There’s always been a sense of reservation amongst the crowd in the Button Factory whether it’s the setting or the people. It’s something that’s addressed a couple of songs in tonight as drummer Conall Breachain, one half of We Cut Corners, politely insists the audience takes one big collective step forward. The band waste little or no time chit-chatting between songs, purposefully rifling through their burgeoning back catalogue. Cherry picking from their three albums to date, the quality of their song writing is staggering. Nugget after nugget of perfectly constructed pop pours from the stage delivered with the band’s trademark immediacy.
There’s an electricity between Breachain and guitarist John Duignan as they rattle through song after song. As there’s just the two of them, reproducing some of these songs in a live setting is a finely tuned balancing act, one they pull off with typically slick efficiency. Even the centre piece of their latest album The Cadences of Others, the epic ‘Oh’ is tackled. The version on the record sounds like it would be impossible for just two people to reproduce live, a couple of quick instrument changes from Breachain is all it takes to knock it into shape on the night.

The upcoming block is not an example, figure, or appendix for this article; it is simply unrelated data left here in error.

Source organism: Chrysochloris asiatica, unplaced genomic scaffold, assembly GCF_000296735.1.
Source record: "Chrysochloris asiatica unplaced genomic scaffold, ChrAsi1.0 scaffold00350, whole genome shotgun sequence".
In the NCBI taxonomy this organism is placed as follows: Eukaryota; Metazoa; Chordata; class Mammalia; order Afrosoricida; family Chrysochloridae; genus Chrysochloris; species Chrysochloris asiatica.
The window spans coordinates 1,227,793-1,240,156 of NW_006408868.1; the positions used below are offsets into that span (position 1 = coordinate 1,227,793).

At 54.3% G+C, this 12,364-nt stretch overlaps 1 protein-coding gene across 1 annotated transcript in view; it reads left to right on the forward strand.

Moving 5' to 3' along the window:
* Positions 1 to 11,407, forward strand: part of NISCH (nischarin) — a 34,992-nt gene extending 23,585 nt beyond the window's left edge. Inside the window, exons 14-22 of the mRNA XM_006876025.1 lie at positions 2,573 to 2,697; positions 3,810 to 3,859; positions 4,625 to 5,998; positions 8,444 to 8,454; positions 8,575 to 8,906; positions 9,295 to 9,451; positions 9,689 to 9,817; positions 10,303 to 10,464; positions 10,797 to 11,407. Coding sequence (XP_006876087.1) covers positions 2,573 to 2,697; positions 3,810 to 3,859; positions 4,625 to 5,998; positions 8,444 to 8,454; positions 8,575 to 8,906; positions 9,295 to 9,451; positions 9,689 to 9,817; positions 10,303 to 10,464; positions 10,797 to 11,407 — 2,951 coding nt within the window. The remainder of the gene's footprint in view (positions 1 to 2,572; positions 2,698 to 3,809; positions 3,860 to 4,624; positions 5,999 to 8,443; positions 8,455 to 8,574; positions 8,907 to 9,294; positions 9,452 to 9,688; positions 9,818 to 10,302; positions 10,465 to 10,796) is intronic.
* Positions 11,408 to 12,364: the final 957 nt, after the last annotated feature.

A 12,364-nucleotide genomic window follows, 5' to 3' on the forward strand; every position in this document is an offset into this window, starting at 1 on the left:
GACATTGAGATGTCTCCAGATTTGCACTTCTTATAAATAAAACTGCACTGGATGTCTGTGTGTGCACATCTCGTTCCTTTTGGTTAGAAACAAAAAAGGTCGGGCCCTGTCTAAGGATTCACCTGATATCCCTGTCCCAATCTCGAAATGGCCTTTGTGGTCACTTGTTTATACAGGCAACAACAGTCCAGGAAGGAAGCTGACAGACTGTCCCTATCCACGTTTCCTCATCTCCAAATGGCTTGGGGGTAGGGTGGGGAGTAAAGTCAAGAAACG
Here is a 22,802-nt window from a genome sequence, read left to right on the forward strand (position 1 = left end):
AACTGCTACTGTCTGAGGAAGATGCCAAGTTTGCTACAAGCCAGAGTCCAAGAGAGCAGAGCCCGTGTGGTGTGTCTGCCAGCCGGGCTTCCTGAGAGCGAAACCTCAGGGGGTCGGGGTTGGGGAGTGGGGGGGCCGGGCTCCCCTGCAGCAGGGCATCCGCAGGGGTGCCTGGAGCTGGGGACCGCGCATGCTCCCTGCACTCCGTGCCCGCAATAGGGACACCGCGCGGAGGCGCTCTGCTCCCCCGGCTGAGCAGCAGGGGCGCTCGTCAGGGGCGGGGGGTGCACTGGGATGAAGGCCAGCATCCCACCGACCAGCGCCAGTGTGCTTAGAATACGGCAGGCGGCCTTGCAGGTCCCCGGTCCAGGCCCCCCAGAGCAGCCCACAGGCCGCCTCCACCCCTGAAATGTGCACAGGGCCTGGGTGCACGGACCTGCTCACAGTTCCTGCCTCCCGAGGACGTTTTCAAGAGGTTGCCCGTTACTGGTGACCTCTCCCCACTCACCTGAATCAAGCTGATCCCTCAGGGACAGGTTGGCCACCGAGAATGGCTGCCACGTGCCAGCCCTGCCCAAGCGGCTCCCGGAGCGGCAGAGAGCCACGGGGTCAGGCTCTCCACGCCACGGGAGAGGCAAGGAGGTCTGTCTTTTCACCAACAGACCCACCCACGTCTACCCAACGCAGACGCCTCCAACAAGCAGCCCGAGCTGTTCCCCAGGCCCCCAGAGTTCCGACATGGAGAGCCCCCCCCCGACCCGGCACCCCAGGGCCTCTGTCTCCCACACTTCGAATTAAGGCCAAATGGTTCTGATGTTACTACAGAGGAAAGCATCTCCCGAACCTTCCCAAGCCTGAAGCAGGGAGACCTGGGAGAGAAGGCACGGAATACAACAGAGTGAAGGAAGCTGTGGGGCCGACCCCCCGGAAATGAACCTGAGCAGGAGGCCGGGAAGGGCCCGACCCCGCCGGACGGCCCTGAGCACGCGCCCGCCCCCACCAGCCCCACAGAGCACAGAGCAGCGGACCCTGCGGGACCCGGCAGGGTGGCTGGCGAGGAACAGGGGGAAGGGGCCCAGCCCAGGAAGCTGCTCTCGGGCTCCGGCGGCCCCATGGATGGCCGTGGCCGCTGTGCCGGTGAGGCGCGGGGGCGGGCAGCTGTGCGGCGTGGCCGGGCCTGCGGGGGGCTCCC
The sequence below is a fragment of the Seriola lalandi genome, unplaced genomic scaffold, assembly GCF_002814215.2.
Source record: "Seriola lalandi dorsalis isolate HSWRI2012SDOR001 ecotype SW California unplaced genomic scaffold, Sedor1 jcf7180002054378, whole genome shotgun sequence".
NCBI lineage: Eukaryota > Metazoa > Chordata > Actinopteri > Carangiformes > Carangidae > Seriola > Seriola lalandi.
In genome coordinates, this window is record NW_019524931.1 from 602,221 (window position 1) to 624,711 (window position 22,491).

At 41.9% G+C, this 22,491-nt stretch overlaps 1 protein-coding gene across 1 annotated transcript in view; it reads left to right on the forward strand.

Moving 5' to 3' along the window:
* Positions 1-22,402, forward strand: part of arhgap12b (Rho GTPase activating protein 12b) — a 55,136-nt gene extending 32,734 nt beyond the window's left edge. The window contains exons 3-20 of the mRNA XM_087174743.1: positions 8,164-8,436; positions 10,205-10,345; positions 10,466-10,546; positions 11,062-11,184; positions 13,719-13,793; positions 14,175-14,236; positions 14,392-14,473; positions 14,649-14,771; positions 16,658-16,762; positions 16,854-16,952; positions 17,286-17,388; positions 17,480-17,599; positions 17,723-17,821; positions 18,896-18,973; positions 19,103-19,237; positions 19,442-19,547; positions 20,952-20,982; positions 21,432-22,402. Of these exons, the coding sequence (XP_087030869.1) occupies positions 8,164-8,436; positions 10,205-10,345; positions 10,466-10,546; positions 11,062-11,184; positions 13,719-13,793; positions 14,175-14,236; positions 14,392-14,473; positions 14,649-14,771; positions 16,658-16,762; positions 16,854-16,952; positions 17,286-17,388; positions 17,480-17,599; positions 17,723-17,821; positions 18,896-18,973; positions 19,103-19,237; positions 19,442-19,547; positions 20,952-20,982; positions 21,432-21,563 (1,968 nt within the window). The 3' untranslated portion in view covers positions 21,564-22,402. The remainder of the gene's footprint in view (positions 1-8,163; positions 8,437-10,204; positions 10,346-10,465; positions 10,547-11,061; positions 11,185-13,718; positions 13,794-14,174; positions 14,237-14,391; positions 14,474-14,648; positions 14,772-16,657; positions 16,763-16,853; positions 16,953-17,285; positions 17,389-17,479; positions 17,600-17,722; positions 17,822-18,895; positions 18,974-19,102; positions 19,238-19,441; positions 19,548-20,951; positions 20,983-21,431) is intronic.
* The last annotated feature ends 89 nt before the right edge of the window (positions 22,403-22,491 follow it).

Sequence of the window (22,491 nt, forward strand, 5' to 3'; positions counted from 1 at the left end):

On record, We Cut Corners stand out for their clever, concise lyrics and the dynamic created by their interchanging voices. In a live setting, it’s slightly different. With just guitar, drums and occasional synthesiser the band’s playing comes to the fore. We Cut Corners flip the standard pop/rock division of labour on its head. Usually the drums provide the back bone of a performance and the guitar, the expressive, decorative embroidery. In a live setting the majority of these songs are built on the subtlety of Duignan’s excellent guitar work. He sketches the outline to be coloured in by Breachain’s wildly enthusiastic drumming and powerful vocals.
The band rattle through a good chunk of their latest album, playing ‘Milk Teeth’, ‘Middle Kids’, as well the likes of ‘YKK’, ‘Blue’ and ‘Toll Free’ from their previous records. Fans are even treated to a couple of unexpected gems on the night. Covers of Sinead O’Connor’s ‘Mandinka’ and The Raconteurs ‘Broken Boy Soldiers’ go down a storm affording the band the opportunity to really let loose. There’s even a bit of busking as Breachain and Duignan leave the stage, venturing into the crowd armed with only acoustic guitars for a beautifully haunting run through ‘Of Whatever’. A disco ball lit vigil for the malady of indifference.
There are few bands around to rival We Cut Corners either live or on record.